In tlu third place, lhe clean-rains (|k. ..pois0niilJ, of ■__. river" an ab-
Of quarts rock that make up the ^^ mm -( ,ho cv.milU. wcr,
waste of these mills cannot poesib- L^ fcttooyed _y oxygen and early be nice dangerous to animal life ! ,,on ,vfo|v ,'lu. r;Vt.r •_ m_m*\ ss Iodic *■
than the regional scourings that ed above,
are   swept   into   the   stream   after      Again, k is easily sstlssaterf, from sag*
even rain or thaw. ****** ****>  "'■"  ""' ,°'"1  ******* *
'  ,     ,.       ,     , ,        .,,              scourinn poured into the  river frum tin-
In the lourth place, the mtlkv an-    ,.,,.    .         ..          ,     .. „     ..,	
r •     '     clin-sides, gulches and valleys 01 the entire
pearance ot the water, after tank- \ simllkainccn basis dorfcsj one da) o,
Hushing on every other day, is due heavy rata Is greater than thai of sll the
solely to lhe suspension of  the   im-   sand sluiced out of tlu-se works la .1 year :
palpable   powder   of   white   quart/, ' •"•» >( th™ m*m*t **** "~s l,i,d **** "*"
.    ,     jected to a grinding action, aa happens lo
tOO finely OTOUnd to   settle   qntcklv * ,    .   , ,
-  " 1 du. rocs pasa,ng through  Uu-  null, ii to.-
1 and amounting only   to   about   10     lows Usst since the esatsfial  Is the sssse,
of the total ore milled. the water of Ihe BffllUhsmccn  would  be
In other words, ihis powder forms  milk-white even dav in the year laatead
c   .,      1        , ,      1-1    of every other day, but the water would
a   perfectly    harmless    mud    which
would   never   be   noticed
color   brown,   like   the   very
thicker   mud of the   Missouri River   Creek.
which   all   St.   Loull   people   have      Aad, fcsaBy, as a cMnrhiag proof ef th
drank for a century and  which they
now insist is healthful.
not lie one hit more  "poisonous"   or  dan-
\\ere    is   ^,.,.,,,1, (,, animal life llian it Is now,  either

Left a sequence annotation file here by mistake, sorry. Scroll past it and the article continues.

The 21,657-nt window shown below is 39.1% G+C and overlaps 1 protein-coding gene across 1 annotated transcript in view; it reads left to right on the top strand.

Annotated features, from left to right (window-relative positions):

much  above or baton   lha  Math   ot   10-MUe
harmless nature of the discharge from our
mills, I slate il as a well known faet that
cows, Ihe most susceptible of all   animals
It goes without saying that   it   is   10cyan_deenssenhsg, have heen drinking
our   business   to   save   all   the sul-  almost ever}   dav   for four years out  oi
and   arsenides  in our   rock,   pools formed jusi In-low ihe nulls  by leak-
,   . ___  ace from the sluiceway through which
md   to use  every
as concentrate,
means to prevent the slightest escape of cyanide solution, which is
Very expensive, which carries the
raid ami which is used over and
over again until exhausted.
We would be poormillmen indeed
tails are discharged  into lhe  creek,  and
lhal none oi lhem lias died   tioin   cyanide
poisoning up lo the date of this wrilini;.
I hope, Iherefore. thai   this   plain   slate-
ineiit ol Ihe truth of  the   whole   matter of
"fish-poisoning" by our  works will 411101
lhe (ears of these thai reside below us, if
such tears really exisl.   Ther.- is no danger,
were we to send to waste these   so-   ||„.,,. never sma danger, and there sever
'chemicals , in  apprecia
Hut even in case some of the solution should escape our vigilance,
the potassium cyanide would disap-
peai   is such, and become harmless,